Shanghai's new apartments, excluding budget homes and houses designated for relocated residents, have been sold at an average price of 1.28 million yuan (US$172,970) per unit so far this year, a major real estate research firm disclosed yesterday.
The price represents an increase of 11.4 percent compared to 2006.
"By December 15, approximately 20.39 million square meters of new homes have been sold in the city with an average price of 10,292 yuan per square meter," said Xue Jianxiong, head of research at Shanghai Youwin Real Estate Information Service Co Ltd, the report compiler. "Last year, 16.77 million square meters of new houses were sold, at an average price of 9,432 yuan per square meter."
In terms of unit and space, 163,645 apartments have been sold till mid December, with an average unit space of 124.65 square meters (gross floor area), compared with 137,335 units sold in 2006 with an average GFA of 122.15 square meters, according to Youwin statistics.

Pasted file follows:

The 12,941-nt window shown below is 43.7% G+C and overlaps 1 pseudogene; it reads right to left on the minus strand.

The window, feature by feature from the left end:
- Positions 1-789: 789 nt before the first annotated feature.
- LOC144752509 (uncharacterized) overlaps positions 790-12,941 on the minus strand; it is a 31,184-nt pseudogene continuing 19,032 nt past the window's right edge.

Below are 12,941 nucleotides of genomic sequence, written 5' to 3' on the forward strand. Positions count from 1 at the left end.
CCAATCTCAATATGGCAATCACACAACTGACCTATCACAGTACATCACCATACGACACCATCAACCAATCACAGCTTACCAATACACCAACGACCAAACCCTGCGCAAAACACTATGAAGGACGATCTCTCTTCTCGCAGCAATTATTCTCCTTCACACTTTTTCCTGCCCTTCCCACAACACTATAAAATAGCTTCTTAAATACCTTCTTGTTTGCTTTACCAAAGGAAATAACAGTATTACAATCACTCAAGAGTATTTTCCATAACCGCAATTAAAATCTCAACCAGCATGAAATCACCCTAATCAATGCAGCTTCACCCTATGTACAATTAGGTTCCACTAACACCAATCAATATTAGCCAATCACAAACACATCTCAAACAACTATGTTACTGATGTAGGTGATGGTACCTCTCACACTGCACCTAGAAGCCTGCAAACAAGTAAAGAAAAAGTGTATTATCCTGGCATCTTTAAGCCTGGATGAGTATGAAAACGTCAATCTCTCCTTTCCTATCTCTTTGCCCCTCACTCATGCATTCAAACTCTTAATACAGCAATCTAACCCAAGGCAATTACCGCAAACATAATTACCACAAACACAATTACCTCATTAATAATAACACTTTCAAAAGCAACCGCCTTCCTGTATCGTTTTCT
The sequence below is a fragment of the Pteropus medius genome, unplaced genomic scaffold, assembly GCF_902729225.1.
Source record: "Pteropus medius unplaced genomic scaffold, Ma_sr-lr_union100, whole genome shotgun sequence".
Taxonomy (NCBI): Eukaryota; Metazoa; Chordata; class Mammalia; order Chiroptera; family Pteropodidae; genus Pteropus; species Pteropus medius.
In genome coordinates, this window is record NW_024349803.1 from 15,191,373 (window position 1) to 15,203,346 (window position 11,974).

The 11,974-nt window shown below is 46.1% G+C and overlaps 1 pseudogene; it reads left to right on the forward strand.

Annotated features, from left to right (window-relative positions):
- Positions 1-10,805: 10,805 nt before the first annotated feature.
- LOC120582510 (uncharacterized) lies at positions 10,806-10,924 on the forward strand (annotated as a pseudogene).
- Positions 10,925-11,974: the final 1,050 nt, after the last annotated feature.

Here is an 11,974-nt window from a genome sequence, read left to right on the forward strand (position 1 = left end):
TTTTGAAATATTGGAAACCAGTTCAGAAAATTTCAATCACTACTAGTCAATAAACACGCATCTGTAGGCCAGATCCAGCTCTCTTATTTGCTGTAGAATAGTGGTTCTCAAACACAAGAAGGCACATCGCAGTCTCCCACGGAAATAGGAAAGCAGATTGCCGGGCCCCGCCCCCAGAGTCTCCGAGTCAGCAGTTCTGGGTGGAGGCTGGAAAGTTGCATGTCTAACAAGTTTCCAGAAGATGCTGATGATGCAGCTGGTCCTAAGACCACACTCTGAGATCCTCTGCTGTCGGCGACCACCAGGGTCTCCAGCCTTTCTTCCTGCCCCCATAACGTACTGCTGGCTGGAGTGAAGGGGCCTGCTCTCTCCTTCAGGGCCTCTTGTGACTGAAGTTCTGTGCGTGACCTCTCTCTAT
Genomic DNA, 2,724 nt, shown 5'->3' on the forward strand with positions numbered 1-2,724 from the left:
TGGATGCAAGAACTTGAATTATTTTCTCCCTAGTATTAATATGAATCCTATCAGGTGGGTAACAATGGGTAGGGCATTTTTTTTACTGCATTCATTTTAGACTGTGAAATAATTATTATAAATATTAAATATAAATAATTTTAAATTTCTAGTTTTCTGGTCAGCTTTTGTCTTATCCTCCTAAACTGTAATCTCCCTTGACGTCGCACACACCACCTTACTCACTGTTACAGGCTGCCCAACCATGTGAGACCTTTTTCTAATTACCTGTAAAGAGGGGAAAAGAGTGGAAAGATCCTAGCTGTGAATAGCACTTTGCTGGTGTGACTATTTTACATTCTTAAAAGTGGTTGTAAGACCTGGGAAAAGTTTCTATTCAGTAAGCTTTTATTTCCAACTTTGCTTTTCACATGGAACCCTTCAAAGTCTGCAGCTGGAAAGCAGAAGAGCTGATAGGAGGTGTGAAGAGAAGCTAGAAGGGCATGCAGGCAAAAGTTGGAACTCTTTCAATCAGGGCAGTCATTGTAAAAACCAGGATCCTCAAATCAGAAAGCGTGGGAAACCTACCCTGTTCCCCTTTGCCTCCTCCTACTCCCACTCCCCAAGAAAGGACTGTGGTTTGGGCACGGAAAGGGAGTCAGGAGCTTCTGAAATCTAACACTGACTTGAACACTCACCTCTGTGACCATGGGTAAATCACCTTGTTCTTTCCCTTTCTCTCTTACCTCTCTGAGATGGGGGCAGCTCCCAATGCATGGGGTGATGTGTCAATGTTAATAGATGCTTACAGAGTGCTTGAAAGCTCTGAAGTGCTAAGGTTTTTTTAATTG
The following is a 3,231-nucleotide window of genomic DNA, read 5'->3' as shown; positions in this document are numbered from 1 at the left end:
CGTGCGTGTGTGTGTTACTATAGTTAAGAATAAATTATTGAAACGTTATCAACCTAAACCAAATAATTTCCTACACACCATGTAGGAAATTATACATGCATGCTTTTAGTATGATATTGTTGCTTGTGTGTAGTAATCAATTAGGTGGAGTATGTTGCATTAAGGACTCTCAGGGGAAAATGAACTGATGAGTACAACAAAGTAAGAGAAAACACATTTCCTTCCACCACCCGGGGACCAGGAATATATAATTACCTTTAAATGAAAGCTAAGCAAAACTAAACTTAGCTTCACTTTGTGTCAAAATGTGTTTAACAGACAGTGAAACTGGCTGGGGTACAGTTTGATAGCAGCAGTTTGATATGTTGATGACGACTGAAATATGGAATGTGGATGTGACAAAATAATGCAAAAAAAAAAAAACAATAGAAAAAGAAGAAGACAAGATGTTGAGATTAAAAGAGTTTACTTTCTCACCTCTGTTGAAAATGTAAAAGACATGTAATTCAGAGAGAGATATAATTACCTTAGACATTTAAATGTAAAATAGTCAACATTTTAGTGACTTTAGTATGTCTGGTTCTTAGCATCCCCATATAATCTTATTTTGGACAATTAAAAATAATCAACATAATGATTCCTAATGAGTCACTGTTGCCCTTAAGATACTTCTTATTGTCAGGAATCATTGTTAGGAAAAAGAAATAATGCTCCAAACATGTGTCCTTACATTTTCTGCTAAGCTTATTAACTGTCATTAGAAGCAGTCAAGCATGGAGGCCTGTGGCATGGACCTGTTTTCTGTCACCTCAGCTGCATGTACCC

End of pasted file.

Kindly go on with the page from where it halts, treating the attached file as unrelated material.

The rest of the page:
"Though there are still two weeks to go (to the end of the year), we expect the total transaction area achieved this year to surpass 2006 by about 25 percent," Xue said.
Home buyers are paying ever higher prices for new homes not only in Shanghai, but also in other cities across the country.
Housing prices in 70 major Chinese cities jumped 10.5 percent in November, the largest monthly rise since July 2005, the National Development and Reform Commission said last week.
In Shanghai, one-third of the city's residential projects available for sale have seen a gain of more than 30 percent in prices over the past 12 months, a recent survey which tracks more than 300 projects, including apartment and villa developments, has found. Prices for more than one-10th of the 357 projects have jumped by 50 percent to 100 percent in the past year.
However, the ever-rising house prices have somewhat dented buyers' interest, and more people have chosen to wait.
A recent survey conducted by www.soufun.com's Shanghai branch has found that 55.33 percent of people now tend to postpone their house buying plans, hoping the recent tighter credit control policy might help wipe out speculators and therefore curb property prices.
(Shanghai Daily December 18, 2007)